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Dr. Joe Sertich is curator of dinosaurs at the Museum. Originally from central Iowa, Joe grew up in the Denver area where he pursued his passion for paleontology from a young age, taking courses and volunteering at the Museum through high school before pursuing a professional career in paleontology at Colorado State University (BS 2004), the University of Utah (MS 2006), and Stony Brook University (PhD 2011). His research focuses on dinosaurs and their ecosystems, during the Late Cretaceous.
Joe’s field-based research is split between the Gondwanan continents of the southern hemisphere and western North America. He is one of the primary researchers on the Madagascar Paleontology Project exploring the Cretaceous of Madagascar. He is also working on several projects searching for the first latest Cretaceous dinosaurs of Africa, including work in northern Kenya. Closer to home in the Rocky Mountain West, Joe leads the Laramidia Project, currently leading research to uncover a lost world of dinosaurs in the Cretaceous of Grand Staircase-Escalante National Monument, Utah (Wahweap and Kaiparowits formations [fms]), New Mexico (Fruitland and Kirtland fms), and Colorado (Denver and Williams Fork fms). These efforts have combined to produce dozens of new dinosaurs and other vertebrates from the Mesozoic in pursuit of patterns of ecosystem evolution in response to large-scale Earth processes, including climate change and tectonics.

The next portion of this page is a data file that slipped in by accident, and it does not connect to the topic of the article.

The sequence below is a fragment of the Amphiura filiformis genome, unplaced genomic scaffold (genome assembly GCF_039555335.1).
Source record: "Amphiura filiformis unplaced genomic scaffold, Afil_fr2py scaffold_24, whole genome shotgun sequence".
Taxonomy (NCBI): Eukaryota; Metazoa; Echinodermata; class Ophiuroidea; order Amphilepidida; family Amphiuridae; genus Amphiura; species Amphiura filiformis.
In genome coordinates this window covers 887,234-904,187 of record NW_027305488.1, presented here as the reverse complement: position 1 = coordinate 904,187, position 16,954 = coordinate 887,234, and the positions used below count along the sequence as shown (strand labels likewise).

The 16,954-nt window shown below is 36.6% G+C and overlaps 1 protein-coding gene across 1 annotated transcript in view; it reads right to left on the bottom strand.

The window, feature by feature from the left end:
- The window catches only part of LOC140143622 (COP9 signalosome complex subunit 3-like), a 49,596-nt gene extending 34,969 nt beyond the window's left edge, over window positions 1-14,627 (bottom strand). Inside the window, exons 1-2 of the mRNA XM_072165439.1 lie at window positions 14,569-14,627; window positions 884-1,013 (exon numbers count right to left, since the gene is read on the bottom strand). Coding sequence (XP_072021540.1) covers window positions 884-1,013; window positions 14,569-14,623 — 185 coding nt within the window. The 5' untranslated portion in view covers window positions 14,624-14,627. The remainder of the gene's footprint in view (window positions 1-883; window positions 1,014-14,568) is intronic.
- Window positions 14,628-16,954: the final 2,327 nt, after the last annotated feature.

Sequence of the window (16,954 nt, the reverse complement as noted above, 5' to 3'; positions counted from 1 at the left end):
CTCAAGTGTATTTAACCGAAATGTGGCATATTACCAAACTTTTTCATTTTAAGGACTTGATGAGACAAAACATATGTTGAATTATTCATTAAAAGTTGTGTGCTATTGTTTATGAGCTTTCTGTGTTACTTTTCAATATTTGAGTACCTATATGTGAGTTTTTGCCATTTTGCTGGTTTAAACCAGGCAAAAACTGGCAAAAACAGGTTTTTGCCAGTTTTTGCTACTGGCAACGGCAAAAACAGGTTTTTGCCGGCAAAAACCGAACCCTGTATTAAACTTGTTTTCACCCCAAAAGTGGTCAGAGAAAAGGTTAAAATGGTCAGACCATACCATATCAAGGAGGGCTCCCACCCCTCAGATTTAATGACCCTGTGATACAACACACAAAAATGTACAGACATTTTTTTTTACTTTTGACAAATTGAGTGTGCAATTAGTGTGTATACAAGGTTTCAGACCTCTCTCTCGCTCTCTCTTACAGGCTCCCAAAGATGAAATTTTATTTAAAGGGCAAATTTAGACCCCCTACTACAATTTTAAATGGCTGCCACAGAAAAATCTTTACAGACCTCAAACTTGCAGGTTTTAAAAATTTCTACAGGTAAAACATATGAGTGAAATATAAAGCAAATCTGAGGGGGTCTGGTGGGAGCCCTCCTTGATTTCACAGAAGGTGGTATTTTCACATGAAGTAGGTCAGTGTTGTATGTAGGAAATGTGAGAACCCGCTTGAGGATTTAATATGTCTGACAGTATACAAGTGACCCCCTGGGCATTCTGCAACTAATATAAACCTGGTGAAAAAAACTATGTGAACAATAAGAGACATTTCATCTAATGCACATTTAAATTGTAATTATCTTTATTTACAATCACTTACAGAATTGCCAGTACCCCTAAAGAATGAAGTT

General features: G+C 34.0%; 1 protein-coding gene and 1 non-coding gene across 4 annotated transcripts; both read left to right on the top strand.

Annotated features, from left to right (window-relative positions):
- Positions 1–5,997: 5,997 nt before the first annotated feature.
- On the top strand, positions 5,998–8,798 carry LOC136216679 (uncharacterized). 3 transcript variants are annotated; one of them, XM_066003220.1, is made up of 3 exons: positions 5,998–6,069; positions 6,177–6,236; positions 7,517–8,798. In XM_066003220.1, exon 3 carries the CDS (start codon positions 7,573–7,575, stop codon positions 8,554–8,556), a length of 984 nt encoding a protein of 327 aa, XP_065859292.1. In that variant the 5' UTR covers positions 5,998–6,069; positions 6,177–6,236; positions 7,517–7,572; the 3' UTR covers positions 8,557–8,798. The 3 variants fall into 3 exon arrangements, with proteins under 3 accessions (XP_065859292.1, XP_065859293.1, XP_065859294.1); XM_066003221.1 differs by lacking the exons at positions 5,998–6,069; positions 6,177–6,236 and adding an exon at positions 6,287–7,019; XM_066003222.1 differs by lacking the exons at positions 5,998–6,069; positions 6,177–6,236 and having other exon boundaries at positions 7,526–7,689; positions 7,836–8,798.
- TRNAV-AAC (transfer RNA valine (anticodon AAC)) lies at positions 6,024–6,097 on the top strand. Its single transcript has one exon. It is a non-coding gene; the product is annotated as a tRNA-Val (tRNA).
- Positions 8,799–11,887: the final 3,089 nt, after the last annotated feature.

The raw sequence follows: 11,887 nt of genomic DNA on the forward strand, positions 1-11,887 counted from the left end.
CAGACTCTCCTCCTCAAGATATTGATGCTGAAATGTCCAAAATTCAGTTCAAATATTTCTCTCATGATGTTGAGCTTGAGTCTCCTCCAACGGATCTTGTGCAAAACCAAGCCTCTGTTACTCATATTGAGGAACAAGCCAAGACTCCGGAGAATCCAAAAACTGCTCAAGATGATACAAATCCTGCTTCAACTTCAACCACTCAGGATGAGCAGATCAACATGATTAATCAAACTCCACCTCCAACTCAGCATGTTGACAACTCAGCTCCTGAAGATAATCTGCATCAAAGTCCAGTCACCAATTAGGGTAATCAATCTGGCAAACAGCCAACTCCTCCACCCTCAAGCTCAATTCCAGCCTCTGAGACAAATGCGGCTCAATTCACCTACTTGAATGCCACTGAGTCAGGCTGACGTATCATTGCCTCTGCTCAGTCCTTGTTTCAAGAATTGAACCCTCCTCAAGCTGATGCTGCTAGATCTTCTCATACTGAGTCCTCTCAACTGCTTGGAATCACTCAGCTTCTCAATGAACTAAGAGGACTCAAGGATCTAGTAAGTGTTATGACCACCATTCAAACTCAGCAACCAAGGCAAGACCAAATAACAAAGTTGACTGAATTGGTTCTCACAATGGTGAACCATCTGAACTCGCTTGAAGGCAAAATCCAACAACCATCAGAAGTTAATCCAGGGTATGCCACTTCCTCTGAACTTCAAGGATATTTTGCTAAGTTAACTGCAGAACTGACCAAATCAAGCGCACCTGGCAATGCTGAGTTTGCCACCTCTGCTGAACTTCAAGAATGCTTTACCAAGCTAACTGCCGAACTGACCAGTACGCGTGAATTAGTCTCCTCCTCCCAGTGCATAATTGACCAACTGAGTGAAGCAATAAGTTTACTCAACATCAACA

Follow Joe in the field: Denverpaleontology.org
A new basal sauropodomorph dinosaur from the Lower Jurassic Navajo Sandstone of southern Utah
A new crocodyliform from the middle Cretaceous Galula Formation, southwestern Tanzania
New Egyptian sauropod reveals Late Cretaceous dinosaur dispersal between Europe and Africa
Tyrant dinosaur evolution tracks the rise and fall of Late Cretaceous oceans
The western landmass of Laramidia was a hotbed of dinosaur diversity during the Late Cretaceous, with spectacular forms of horned, duckbilled, and tyrannosaur dinosaurs. DMNS teams have been hunting for these lost ecosystems across the American West, from Utah and New Mexico, to right here in Colorado. New dino discoveries have begun to challenge our views of evolution in this hothouse world.
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